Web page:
With the departure of Nate Washington to the Titans, Longhorn standout Limas Sweed moves up to the third wide receiver spot, and he might just have his head in the game this year. That’s a good sign for dynasty owners and Big Ben Roethlisberger.

Young no more in 2010?
Speaking of Longhorns, Vince Young may be on his way out of Tennessee in another season if he doesn’t find his game again. His contract isn’t going to make him any friends in 2010. If he’s going to prove he’s the quarterback of the future for the Titans, he better get back into that “hoopla” soon.

Laurent Robinson is a Ram
He was all the rage each preseason that the Falcons had him, and now, he’s one of a few receivers with a name we know and somewhat trust on the Rams roster. Don’t forget about Robinson when it comes time to make those last round selections in your fantasy draft. He might be all they got.

And Detroit quarterbacks will throw to Megatron AND…
Former Cardinal and former 49er Bryant Johnson signed a contract with the Lions this offseason. Assuming he hopes to find himself opposite Calvin Johnson on Sundays — and thereby form the unstoppable Johnson & Johnson duo — he should probably stop dislocating his fingers in practice. Johnson is one of those players who always looks like he improved his situation, i.e. moving to San Francisco last season, just before he disappears off the map. His main competition at receiver is former Raider Ronald Curry, who is expected to be the slot guy in Detroit.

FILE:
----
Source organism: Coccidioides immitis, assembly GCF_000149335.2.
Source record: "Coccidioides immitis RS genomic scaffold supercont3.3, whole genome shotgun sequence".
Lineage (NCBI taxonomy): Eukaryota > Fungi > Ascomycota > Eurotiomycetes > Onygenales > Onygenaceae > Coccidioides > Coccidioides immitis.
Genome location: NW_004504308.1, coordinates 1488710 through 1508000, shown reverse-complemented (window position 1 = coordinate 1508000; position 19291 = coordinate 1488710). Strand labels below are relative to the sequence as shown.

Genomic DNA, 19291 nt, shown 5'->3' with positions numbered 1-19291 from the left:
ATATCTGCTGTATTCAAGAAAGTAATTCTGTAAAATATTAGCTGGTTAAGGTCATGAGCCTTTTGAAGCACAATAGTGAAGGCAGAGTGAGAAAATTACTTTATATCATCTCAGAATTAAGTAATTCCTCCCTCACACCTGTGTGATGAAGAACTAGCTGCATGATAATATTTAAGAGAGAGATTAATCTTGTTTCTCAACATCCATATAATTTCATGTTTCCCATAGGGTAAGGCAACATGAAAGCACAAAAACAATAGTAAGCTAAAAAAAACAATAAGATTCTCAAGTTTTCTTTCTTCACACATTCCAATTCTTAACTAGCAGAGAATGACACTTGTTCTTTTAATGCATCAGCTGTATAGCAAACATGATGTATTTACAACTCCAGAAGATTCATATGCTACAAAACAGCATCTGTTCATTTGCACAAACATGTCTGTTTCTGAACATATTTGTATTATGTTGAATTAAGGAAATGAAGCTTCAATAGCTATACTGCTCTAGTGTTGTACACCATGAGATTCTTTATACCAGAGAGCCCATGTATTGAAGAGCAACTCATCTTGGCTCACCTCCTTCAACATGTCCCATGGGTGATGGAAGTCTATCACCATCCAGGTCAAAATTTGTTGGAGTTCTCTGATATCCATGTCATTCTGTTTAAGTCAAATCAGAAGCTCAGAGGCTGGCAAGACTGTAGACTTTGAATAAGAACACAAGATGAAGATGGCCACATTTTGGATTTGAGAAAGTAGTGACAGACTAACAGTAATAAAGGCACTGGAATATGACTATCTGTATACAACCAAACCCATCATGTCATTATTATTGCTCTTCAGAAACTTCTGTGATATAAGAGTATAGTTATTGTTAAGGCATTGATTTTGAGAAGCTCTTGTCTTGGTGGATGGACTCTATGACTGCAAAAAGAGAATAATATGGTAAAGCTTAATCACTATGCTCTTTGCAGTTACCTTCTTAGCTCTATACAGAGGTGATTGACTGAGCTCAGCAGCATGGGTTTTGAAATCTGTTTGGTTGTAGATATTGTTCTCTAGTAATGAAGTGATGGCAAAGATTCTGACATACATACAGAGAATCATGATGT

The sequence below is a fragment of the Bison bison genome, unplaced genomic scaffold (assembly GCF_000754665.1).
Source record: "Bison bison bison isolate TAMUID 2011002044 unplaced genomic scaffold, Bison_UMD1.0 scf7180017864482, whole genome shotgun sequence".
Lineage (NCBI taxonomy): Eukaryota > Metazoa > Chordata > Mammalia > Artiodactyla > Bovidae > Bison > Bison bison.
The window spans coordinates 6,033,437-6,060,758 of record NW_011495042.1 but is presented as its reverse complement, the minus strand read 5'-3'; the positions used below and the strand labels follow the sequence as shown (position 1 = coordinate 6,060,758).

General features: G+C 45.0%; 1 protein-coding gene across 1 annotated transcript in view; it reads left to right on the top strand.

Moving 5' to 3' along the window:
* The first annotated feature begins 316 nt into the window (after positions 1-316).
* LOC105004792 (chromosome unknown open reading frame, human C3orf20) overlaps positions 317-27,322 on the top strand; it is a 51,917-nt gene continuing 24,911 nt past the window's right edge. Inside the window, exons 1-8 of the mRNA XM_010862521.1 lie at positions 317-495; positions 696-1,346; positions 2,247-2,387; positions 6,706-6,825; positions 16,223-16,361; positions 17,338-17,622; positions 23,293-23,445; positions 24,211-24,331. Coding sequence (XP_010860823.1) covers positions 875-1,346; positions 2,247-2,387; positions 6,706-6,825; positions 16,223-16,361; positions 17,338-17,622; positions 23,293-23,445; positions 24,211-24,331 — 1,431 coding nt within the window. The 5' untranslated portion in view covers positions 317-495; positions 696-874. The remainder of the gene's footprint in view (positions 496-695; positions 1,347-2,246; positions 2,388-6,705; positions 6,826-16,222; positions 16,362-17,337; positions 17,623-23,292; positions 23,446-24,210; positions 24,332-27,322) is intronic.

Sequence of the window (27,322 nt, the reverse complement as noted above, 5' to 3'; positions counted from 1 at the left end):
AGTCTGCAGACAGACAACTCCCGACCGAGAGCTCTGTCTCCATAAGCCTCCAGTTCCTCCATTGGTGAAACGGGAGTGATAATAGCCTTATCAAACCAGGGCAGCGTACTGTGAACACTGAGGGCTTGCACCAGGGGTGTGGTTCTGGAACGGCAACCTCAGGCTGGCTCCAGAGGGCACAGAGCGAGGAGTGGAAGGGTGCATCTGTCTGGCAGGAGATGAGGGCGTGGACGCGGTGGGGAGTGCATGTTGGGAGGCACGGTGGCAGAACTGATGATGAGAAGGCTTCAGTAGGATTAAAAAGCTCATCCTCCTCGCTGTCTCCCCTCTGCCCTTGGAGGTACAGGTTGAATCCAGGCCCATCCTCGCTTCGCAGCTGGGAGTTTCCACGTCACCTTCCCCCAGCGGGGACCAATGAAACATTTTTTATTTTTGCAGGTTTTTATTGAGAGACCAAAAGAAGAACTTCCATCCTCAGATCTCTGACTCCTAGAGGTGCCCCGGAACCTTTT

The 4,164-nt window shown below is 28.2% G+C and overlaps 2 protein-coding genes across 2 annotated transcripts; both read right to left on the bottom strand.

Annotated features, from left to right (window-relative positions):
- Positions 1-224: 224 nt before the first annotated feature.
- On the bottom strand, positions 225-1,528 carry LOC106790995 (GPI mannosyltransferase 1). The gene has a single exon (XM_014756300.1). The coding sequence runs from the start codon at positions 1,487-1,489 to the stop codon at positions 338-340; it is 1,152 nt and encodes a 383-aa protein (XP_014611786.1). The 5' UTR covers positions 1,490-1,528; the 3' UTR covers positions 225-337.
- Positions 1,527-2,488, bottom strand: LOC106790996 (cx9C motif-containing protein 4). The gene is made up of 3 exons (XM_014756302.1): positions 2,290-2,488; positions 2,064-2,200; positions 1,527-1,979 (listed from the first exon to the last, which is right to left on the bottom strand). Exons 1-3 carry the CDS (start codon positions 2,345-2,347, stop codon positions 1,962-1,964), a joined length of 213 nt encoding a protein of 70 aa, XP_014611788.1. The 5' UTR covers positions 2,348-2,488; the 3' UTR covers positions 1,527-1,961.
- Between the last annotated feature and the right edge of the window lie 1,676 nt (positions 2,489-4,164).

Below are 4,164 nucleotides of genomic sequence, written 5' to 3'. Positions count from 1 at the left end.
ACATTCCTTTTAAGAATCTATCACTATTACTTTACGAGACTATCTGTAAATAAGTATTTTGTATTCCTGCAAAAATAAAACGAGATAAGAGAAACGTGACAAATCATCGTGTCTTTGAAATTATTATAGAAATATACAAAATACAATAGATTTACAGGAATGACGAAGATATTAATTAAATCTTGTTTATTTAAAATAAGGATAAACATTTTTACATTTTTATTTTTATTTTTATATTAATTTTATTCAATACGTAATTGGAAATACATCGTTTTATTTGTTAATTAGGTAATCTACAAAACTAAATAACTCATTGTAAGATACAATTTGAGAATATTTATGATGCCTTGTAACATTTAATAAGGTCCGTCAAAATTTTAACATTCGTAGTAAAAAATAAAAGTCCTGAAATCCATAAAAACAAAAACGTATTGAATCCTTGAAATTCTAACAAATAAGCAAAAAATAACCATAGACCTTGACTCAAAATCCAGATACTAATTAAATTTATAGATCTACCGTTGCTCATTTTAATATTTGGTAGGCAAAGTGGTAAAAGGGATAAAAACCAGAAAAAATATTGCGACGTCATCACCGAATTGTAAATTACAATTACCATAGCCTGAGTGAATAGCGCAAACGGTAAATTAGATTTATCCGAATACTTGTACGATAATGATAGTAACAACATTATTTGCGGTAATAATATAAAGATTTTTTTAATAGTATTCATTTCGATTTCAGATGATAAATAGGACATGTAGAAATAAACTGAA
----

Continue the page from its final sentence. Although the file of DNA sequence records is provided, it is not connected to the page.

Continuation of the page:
Torry Holt makes final growl with the Jags
It’s no secret that Holt is old. He’s got the freaky fingers to prove he’s a veteran in this league, and he’s crafty. The Rams gave up on him in favor of getting younger, but the Jaguars will be giving him another chance. What could go wrong? Taking the old guy worked so well with Jerry Porter last season, didn’t it? Holt is the likely No. 1 in Jacksonville, but he might not hold that position all season if his skills and health fade.

Jeff Garcia on the Al Davis payroll
Garcia joined the Raiders before the draft to back up and help develop JaMarcus Russell. But how can someone so large learn anything from a man as tiny as Garcia? Time will tell whether the leadership and veteran instincts rub off on Russell, who has been looking very raw since taking the reins in Oakland.

Jake Delhomme fully extended
What’s the first thing you should do when your franchise quarterback throws more passes to the opposing team than his own to end your season? That’s right, contract extension — and a massive one at that. Carolina signed Delhomme to a 5-year deal that he will probably never see the end of as the starting quarterback. I am sure there is logic to it in saving the team a little money now, but Jake isn’t getting any younger. Maybe they’re resting their future on current backup Matt Moore’s Romo-like potential.

Matt Ryan gets his tight end
In a move that might have more impact than anything that happened in the draft, Kansas City traded veteran tight end Tony Gonzalez to Atlanta. Rather than spend a pick on Brandon Pettigrew, the Falcons got Gonzalez at a good price, and they’ll have one of the more weapon-laden offenses in football next season with Michael Turner, Matt Ryan, Gonzalez and Roddy White all threatening opposing defenses. The Gonzalez trade may prove to be exactly what Ryan needed to progress next season into a more fantasy-worthy quarterback.